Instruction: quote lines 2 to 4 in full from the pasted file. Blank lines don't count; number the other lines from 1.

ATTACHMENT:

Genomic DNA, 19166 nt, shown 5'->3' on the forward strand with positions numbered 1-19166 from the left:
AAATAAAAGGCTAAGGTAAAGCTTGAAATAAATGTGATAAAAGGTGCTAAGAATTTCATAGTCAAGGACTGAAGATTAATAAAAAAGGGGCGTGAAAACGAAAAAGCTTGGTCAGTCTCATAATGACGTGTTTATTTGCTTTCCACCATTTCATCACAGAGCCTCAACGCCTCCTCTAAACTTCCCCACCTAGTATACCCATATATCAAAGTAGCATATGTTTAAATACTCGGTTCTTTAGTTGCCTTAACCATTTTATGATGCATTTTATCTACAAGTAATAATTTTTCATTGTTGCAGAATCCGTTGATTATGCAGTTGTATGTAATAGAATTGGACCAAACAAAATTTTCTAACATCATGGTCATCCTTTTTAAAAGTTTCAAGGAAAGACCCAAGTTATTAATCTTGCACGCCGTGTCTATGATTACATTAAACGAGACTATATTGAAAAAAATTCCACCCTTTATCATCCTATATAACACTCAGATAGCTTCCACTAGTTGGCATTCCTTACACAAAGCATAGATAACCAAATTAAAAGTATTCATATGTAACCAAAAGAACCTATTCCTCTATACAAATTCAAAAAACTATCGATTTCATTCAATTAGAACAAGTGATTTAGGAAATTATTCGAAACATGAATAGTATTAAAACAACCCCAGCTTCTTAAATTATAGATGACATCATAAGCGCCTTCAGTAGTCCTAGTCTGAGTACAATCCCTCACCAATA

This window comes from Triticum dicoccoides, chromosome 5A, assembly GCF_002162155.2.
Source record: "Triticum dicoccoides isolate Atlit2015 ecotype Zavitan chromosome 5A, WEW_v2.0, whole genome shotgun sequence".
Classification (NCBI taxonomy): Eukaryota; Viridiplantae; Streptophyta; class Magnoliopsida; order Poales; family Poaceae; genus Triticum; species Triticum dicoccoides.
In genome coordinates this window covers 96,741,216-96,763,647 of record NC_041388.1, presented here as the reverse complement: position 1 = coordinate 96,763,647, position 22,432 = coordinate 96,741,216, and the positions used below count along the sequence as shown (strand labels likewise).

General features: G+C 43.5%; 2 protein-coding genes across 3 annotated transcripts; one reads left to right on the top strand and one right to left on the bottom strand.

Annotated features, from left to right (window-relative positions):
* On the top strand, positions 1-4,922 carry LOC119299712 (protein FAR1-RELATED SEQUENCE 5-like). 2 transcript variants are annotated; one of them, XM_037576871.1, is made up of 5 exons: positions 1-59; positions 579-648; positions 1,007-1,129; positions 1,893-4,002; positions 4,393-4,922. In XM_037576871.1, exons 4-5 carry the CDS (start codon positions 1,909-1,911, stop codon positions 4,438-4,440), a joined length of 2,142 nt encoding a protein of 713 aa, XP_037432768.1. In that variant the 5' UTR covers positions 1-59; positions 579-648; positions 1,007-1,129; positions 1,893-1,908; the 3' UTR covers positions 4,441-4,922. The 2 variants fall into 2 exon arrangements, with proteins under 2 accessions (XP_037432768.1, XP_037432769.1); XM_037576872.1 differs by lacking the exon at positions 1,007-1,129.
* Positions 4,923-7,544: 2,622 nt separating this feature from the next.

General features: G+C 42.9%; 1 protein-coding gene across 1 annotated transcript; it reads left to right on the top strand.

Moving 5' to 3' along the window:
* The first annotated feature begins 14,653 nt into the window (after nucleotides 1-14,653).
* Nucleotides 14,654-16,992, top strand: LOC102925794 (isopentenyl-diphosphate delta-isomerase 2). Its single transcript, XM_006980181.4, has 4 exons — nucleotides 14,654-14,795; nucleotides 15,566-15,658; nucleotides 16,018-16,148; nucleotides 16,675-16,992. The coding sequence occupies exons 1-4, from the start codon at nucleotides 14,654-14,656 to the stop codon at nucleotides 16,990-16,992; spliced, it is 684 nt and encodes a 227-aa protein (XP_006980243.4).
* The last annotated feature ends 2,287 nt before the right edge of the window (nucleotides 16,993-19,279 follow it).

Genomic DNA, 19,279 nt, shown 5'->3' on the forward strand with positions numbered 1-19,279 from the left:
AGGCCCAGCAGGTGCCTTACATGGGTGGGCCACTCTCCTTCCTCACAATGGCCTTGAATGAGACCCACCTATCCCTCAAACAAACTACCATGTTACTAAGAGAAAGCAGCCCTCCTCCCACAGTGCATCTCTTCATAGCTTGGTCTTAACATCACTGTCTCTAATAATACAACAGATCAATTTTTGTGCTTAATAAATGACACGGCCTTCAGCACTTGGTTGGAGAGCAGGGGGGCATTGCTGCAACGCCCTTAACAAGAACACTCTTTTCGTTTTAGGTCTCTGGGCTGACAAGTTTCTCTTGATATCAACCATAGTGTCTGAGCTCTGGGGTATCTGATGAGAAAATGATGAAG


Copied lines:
AAATAAAAGGCTAAGGTAAAGCTTGAAATAAATGTGATAAAAGGTGCTAAGAATTTCATAGTCAAGGACTGAAGATTAATAAAAAAGGGGCGTGAAAACGAAAAAGCTTGGTCAGTCTCATAATGACGTGTTTATTTGCTTTCCACCATTTCATCACAGAGCCTCAACGCCTCCTCTAAACTTCCCCACCTAGTATACCCATATATCAAAGTAGCATATGTTTAAATACTCGGTTCTTTAGTTGCCTTAACCATTTTATGATGCATTTTATCTACAAGTAATAATTTTTCATTGTTGCAGAATCCGTTGATTATGCAGTTGTATGTAATAGAATTGGACCAAACAAAATTTTCTAACATCATGGTCATCCTTTTTAAAAGTTTCAAGGAAAGACCCAAGTTATTAATCTTGCACGCCGTGTCTATGATTACATTAAACGAGACTATATTGAAAAAAATTCCACCCTTTATCATCCTATATAACACTCAGATAGCTTCCACTAGTTGGCATTCCTTACACAAAGCATAGATAACCAAATTAAAAGTATTCATATGTAACCAAAAGAACCTATTCCTCTATACAAATTCAAAAAACTATCGATTTCATTCAATTAGAACAAGTGATTTAGGAAATTATTCGAAACATGAATAGTATTAAAACAACCCCAGCTTCTTAAATTATAGATGACATCATAAGCGCCTTCAGTAGTCCTAGTCTGAGTACAATCCCTCACCAATA

This window comes from Triticum dicoccoides, chromosome 5A, assembly GCF_002162155.2.
Source record: "Triticum dicoccoides isolate Atlit2015 ecotype Zavitan chromosome 5A, WEW_v2.0, whole genome shotgun sequence".